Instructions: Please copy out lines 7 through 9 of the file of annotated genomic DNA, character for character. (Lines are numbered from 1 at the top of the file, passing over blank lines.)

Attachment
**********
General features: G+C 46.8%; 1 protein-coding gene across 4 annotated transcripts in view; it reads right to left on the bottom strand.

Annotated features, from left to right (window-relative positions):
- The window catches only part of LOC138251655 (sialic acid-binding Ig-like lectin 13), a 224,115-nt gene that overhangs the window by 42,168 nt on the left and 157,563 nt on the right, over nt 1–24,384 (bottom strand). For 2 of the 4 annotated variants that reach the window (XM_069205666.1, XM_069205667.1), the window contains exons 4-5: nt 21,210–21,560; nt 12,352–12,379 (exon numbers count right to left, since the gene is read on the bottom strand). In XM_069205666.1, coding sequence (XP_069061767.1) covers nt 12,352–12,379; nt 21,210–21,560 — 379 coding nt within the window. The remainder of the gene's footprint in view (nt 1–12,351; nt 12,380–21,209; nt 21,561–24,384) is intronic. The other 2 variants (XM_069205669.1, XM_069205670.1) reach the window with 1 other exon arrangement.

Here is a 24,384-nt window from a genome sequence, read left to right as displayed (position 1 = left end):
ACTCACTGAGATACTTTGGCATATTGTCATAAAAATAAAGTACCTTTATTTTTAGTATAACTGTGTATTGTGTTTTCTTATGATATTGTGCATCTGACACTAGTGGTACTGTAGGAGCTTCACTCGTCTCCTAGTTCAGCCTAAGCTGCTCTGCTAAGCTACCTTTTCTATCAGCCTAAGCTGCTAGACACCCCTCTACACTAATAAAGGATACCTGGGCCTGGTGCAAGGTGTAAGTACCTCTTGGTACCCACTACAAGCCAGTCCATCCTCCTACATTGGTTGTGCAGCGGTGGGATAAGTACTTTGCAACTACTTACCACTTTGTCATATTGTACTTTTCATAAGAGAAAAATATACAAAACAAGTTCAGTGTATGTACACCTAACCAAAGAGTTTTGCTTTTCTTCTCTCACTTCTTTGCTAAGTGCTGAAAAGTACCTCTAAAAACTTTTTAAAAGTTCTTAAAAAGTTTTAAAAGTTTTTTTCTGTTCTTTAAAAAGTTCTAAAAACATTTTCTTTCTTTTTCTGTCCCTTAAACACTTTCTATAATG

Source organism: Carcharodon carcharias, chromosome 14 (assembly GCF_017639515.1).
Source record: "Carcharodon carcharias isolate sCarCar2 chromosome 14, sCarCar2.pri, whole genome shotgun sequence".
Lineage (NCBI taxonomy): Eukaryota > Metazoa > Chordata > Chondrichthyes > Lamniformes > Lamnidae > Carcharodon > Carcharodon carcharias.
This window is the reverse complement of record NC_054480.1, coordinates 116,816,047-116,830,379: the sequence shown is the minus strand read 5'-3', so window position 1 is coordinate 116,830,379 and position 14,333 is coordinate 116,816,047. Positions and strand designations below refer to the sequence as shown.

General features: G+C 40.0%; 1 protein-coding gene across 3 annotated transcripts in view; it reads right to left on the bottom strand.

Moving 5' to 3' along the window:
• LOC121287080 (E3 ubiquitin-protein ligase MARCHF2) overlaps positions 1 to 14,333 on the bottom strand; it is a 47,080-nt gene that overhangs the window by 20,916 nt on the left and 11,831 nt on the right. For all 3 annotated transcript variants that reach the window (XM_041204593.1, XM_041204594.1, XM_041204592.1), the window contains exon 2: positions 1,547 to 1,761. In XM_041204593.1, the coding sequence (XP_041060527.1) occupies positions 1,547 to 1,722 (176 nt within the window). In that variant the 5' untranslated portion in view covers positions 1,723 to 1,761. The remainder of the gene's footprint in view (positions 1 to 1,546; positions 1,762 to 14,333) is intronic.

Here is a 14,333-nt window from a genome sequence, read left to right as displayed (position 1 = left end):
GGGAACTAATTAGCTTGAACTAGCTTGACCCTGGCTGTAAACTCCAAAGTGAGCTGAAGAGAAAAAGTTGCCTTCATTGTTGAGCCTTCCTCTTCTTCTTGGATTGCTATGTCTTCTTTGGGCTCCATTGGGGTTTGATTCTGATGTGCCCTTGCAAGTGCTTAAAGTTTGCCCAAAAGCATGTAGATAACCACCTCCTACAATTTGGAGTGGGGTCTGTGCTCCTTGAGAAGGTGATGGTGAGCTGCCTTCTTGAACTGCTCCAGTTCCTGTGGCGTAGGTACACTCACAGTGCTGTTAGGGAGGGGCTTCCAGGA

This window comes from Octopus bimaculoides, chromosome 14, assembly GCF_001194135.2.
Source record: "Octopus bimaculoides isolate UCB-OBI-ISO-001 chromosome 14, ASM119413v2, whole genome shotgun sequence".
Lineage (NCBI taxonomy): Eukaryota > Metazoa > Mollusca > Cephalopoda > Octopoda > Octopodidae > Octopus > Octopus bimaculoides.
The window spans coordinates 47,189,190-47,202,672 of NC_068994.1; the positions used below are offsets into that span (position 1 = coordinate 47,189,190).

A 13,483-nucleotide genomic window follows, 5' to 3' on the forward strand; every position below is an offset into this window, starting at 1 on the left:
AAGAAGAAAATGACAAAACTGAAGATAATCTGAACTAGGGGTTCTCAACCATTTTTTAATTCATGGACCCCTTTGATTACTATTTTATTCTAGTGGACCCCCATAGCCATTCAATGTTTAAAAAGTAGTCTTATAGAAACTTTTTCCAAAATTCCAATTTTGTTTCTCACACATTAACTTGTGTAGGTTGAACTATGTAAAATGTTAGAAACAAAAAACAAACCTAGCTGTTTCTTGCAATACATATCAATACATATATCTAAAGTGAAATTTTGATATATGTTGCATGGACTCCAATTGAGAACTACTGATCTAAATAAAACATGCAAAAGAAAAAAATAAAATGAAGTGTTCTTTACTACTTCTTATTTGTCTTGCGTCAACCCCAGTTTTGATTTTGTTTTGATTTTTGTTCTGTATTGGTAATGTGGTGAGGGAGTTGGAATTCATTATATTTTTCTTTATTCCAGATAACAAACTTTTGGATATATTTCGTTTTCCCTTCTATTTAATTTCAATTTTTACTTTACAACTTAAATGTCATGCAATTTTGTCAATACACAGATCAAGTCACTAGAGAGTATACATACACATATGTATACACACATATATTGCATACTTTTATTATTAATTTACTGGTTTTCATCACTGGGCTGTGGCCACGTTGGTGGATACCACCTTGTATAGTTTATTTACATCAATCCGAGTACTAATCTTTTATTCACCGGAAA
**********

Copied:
Source record: "Carcharodon carcharias isolate sCarCar2 chromosome 14, sCarCar2.pri, whole genome shotgun sequence".
Lineage (NCBI taxonomy): Eukaryota > Metazoa > Chordata > Chondrichthyes > Lamniformes > Lamnidae > Carcharodon > Carcharodon carcharias.
This window is the reverse complement of record NC_054480.1, coordinates 116,816,047-116,830,379: the sequence shown is the minus strand read 5'-3', so window position 1 is coordinate 116,830,379 and position 14,333 is coordinate 116,816,047. Positions and strand designations below refer to the sequence as shown.